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Garden Calendar

January: As there is very little outdoor gardening in January, this would be a good opportunity to check your houseplants for insects, pests or diseases. Brush heavy snow off your evergreens, hedges and shrubs. Plan your spring garden and determine what type of bulbs, flowers, perennials, herbs or vegetables you will purchase. You may acquire seed flats and pick up a Seed Guide to assist in your selection.
February: Repot pot bound foliage houseplants and check ferns for scale insects. Start feeding houseplants with liquid plant food. Clean and sharpen garden tools and oil wooden handles with linseed oil. Start your Geranium and Begonia seeds. Utilize this month to repair garden furniture. Check forced bulbs and bring out of the cold storage if tips have sprouted 2" or more.
March: Prune fruit trees to open centers and remove weak growth. Kill overwintering insects and diseases on fruit trees and deciduous ornamentals with organic dormant spray. Increase the feeding of houseplants as the days lengthen. Check the yard for winter damage, heaved plants and broken branches. Plant annual flower seeds: Petunias, Snapdragons, Calendula, Verbena and Dahlia. Sow Pansies, Coleus and Geraniums under lights at the first of the month.
April: Rake out dead grass from lawns and seed bare patches. Give your lawn it's first and most important fertilizer feeding of the year. Get outside and enjoy the fresh air while doing your Spring Clean Up. Apply Crabgrass Control if crabgrass was present last fall. Plant Sweet Peas and Larkspur seeds outdoors for summer bouquets. Prune Clematis varieties that bloom on this year's stems. Plant deciduous trees, shrubs and evergreens. Put in supports for Delphiniums, Peonies and other tall perennials. Plant beets, carrots, lettuce and radishes. Seed a few every two weeks until July for a continuous harvest. Sow potato and onion sets outdoors. Start tomato, melon, cucumber and squash seeds indoors.
May: Fertilize and weed your lawns. Prune and plant rose bushes. Plant flowering annuals the last week of May. Plant evergreen hedges and container-grown shrubs. Plant Holland spring bulbs. Plant new and divide old perennials. Fill outdoor containers and baskets with fresh potting soil and suitable plants for the appropriate chosen locations. Check your roses, trees and shrubs for any pests and spray if necessary. Sow new lawn until the end of the month.
June: Plant tomatoes, potatoes and celery. Plant Dahlias, Begonias, Gladiolas and other tender bulbs. Preserve moisture in gardens by applying mulch. Treat lawns for insects if present. Chinch bugs may be active in late June. Apply Fruit Tree Spray to fruit trees. Be sure to remove flower heads from Lilacs and Rhododendrons and then fertilize for next year's blooms. For blooms next year, start perennials from seed; Delphiniums, Lupins, Gaillardias, etc. Fertilize your roses and spray with Funginex if weather is wet and humid. Prune Forsythia and other early spring flowering shrubs after they have completed flowering. Prune evergreens for shape in mid-June. Fertilizing evergreens, lawns, gardens and hedges is still important. Don't forget your hanging baskets and containers. Remove persistent lawn weeds.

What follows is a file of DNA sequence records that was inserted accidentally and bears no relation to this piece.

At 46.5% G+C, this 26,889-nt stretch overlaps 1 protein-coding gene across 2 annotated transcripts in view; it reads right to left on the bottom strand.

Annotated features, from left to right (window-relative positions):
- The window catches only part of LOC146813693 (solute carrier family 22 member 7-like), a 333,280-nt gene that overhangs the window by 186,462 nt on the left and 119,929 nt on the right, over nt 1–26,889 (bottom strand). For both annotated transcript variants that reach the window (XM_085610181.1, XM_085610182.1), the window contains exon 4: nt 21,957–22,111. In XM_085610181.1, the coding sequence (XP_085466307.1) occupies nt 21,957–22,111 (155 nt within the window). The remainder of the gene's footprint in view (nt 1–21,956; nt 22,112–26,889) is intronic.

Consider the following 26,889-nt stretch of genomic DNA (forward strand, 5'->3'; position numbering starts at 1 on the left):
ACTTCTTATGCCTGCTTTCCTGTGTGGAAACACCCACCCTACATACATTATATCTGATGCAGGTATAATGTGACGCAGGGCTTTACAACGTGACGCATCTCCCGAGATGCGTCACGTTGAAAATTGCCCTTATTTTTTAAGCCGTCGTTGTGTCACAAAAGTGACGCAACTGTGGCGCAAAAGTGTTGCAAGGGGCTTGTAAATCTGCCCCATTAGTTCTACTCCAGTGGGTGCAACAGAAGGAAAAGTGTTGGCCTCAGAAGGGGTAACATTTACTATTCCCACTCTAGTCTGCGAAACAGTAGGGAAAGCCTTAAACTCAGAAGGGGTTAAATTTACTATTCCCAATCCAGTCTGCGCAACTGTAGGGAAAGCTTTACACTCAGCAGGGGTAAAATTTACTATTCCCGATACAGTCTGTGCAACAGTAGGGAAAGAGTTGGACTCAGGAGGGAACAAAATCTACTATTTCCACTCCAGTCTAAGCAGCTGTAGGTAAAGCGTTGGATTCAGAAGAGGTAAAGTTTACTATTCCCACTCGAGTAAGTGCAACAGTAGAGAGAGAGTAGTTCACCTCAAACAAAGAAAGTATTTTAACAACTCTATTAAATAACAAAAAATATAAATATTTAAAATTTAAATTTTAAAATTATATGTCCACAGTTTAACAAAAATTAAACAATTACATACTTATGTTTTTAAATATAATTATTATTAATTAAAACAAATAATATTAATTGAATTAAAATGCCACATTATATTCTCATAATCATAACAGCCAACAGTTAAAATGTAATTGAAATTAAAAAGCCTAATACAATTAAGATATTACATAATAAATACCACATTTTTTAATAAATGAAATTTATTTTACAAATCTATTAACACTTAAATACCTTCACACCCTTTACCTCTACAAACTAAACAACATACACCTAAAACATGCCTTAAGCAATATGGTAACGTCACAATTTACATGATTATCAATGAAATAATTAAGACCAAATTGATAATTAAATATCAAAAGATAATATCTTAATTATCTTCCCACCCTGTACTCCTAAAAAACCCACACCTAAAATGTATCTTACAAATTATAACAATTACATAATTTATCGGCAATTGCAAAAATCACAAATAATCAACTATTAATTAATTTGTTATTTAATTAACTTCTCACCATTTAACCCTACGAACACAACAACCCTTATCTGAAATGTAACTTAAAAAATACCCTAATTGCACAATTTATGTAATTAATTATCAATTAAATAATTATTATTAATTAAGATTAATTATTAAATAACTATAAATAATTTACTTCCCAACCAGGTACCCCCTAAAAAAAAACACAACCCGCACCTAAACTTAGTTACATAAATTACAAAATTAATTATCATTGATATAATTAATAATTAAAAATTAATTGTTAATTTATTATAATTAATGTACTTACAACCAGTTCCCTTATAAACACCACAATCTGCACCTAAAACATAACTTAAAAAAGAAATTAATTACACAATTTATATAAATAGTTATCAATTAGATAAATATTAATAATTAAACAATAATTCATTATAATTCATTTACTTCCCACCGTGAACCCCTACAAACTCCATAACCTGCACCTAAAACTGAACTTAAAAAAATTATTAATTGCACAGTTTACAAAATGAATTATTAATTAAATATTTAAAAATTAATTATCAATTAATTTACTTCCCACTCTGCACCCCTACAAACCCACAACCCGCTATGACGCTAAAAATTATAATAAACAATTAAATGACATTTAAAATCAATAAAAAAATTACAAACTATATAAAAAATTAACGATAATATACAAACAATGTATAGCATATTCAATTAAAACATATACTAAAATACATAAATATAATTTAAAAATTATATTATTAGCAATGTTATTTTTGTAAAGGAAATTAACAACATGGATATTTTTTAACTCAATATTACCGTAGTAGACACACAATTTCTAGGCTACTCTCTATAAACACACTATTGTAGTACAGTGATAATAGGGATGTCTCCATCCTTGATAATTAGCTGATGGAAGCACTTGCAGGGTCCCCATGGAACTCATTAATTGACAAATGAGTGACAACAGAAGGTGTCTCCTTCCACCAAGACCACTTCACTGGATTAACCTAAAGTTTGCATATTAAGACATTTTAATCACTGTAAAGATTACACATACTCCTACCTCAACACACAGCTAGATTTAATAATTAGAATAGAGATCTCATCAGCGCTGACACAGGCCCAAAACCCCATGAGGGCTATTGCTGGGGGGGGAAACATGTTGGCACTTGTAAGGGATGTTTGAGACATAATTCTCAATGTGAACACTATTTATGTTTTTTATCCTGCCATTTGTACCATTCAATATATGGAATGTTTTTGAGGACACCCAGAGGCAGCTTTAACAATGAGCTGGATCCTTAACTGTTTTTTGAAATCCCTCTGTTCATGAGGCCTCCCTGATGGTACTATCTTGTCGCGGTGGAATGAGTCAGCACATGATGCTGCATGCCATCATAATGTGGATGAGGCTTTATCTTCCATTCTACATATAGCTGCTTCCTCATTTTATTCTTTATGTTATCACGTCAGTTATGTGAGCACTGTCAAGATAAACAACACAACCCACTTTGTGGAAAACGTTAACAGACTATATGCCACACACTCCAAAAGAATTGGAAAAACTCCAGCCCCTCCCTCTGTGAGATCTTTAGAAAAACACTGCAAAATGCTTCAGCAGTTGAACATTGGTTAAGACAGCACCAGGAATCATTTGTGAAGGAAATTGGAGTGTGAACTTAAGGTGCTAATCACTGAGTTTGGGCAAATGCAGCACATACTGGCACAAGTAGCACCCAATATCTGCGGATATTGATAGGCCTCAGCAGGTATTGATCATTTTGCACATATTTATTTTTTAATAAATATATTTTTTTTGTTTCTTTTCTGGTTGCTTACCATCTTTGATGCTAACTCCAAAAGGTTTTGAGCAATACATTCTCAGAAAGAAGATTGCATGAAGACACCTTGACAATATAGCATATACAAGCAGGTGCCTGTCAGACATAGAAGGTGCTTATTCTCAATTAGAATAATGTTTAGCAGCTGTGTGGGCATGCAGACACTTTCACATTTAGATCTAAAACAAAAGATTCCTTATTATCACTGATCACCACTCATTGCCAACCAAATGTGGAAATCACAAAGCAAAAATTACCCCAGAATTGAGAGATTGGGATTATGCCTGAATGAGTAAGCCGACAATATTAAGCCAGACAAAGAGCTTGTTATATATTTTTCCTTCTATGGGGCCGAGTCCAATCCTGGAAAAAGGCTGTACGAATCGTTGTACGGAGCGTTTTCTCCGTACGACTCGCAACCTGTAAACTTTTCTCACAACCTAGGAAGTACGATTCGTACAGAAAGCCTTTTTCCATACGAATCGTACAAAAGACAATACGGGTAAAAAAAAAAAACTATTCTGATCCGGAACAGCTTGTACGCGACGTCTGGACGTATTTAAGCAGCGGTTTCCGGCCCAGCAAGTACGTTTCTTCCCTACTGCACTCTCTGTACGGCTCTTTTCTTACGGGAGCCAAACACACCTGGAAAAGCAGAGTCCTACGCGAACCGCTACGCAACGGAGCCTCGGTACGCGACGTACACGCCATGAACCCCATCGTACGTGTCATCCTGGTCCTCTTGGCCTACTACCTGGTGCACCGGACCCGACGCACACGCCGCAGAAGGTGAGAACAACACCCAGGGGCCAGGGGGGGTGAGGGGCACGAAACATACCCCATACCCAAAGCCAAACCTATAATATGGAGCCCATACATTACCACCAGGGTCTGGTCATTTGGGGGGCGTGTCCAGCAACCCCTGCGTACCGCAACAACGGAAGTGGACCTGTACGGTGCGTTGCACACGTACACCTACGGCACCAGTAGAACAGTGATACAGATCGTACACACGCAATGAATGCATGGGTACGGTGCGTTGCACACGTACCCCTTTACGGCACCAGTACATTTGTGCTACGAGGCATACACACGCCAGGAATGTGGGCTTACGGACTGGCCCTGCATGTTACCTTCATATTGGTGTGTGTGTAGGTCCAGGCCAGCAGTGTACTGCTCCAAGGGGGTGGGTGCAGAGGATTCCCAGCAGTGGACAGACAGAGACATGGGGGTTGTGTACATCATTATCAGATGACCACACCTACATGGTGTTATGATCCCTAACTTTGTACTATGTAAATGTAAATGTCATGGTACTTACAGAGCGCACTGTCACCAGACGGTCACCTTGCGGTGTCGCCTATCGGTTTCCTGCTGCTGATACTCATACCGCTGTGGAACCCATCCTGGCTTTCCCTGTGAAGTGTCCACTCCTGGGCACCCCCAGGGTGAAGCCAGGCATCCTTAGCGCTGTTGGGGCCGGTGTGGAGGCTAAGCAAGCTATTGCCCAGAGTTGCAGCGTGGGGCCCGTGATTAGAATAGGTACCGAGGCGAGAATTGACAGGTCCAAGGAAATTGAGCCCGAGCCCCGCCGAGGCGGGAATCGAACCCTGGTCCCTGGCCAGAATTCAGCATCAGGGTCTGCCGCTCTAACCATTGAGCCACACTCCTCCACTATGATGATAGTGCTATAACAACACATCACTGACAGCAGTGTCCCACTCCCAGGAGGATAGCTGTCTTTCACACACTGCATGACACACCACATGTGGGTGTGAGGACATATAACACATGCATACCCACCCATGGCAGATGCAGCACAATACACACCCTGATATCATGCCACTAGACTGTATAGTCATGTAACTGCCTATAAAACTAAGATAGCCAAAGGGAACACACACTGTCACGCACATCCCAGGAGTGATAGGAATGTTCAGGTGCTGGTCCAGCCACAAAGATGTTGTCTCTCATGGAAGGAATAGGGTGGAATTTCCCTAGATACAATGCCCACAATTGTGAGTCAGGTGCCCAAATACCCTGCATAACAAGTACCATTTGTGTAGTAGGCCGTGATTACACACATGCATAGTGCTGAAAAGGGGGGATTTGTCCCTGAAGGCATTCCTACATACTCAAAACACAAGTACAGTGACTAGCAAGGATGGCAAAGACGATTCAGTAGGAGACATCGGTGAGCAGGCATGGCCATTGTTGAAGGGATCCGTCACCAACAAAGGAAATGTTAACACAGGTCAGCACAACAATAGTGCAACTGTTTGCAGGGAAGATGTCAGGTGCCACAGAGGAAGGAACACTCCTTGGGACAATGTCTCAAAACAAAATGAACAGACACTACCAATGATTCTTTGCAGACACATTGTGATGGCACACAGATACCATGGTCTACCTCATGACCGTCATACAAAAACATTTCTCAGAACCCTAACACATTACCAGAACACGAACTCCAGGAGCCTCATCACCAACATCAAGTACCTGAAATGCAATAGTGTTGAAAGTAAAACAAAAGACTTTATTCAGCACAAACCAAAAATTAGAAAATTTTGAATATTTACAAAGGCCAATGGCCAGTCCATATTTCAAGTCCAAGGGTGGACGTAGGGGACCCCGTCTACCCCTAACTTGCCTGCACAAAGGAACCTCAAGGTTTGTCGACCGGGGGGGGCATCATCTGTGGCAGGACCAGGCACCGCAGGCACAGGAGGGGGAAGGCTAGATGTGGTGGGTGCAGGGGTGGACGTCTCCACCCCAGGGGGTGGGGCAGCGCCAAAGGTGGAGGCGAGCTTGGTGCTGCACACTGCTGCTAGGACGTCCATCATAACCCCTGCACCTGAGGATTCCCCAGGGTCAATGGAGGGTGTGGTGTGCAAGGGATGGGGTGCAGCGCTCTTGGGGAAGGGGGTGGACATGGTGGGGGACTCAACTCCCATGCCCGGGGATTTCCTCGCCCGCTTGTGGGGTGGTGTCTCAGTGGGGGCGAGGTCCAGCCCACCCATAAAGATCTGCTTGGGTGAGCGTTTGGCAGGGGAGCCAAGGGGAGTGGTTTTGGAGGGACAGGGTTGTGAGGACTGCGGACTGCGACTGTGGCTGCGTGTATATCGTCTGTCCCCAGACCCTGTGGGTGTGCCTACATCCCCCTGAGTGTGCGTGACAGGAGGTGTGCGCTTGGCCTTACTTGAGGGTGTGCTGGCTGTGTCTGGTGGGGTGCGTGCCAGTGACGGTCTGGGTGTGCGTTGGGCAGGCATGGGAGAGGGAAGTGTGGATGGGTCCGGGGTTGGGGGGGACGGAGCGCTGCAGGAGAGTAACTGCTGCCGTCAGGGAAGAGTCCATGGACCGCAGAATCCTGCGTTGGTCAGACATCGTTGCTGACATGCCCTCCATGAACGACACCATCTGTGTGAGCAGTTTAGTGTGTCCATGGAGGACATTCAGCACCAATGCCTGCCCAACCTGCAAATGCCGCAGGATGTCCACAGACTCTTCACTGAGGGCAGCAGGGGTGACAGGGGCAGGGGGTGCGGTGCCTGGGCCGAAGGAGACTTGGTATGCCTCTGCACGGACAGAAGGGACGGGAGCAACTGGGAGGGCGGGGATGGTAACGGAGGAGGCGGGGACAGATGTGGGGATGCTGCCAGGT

July: Pinch back Chrysanthemums and Fall Asters for masses of fall blooms. Prune shade trees. Give a final feeding to roses, shrubs and perennials. Check your vegetable garden daily for pests and diseases. Basil repels flies and mosquitoes. Try it in pots placed strategically around your outdoor living area.
August: Pinch seed heads off Lilies and faded flowers from perennials. Divide and transplant overgrown early flowering perennials. Use bonemeal in planting hole to encourage root growth. Seed new lawns and overseed damaged lawns. Keep your lawn moist in hot dry weather. Be vigilant with garden hygiene. Remove any diseased plant material and discard.
September: Plant spring flowering bulbs. Daffodils do better if planted early. Transplant and divide midsummer blooming perennials. Move Hibiscus, Oleander and Geraniums indoors before frost for winter blooms and cuttings. Save your favourite annuals by taking cuttings and potting up indoors. This is an ideal planting time for trees, shrubs and evergreens. Use a transplant fertilizer for best results. Lift bulbs and corms of frost-sensitive plants (Dahlia, Gladiolus and Canna Lilies, etc.). Dry, and dust with fungicide and store. Purchase Mums, Fall Asters and Ornamental Kale to replace annual flowers.
October: It's fall clean-up time. Clear annual beds after heavy frost. If you have not already done so, mark the locations of perennials with names on stakes in your garden or begin a gardening guide. You can sketch your gardens and insert the names of all items. This will be an invaluable asset as you can quickly flip pages to identify plants and their locations. Clean and store summer flowering bulbs such as Dahlias, Canna and Gladiolas. Clean up the leaves and garden refuse. Shut off outdoor faucets and disconnect hoses.
November: Wrap evergreens if snow might break the branches or if wind will cause dehydration. Use tree guards to protect bark from rodents. Reduce houseplant feeding as winter approaches. Clean, oil and repair tools before storing.
December: Purchase and plant Amaryllis and Paperwhite bulbs for indoor winter blooms. Put protective boards over shrubs near buildings to deflect snow sliding from roof. Protect Poinsettias from drying out by keeping them in a bright cool room. Choose from large selections of excellent Christmas plants and flowers, they make wonderful hostess gifts.
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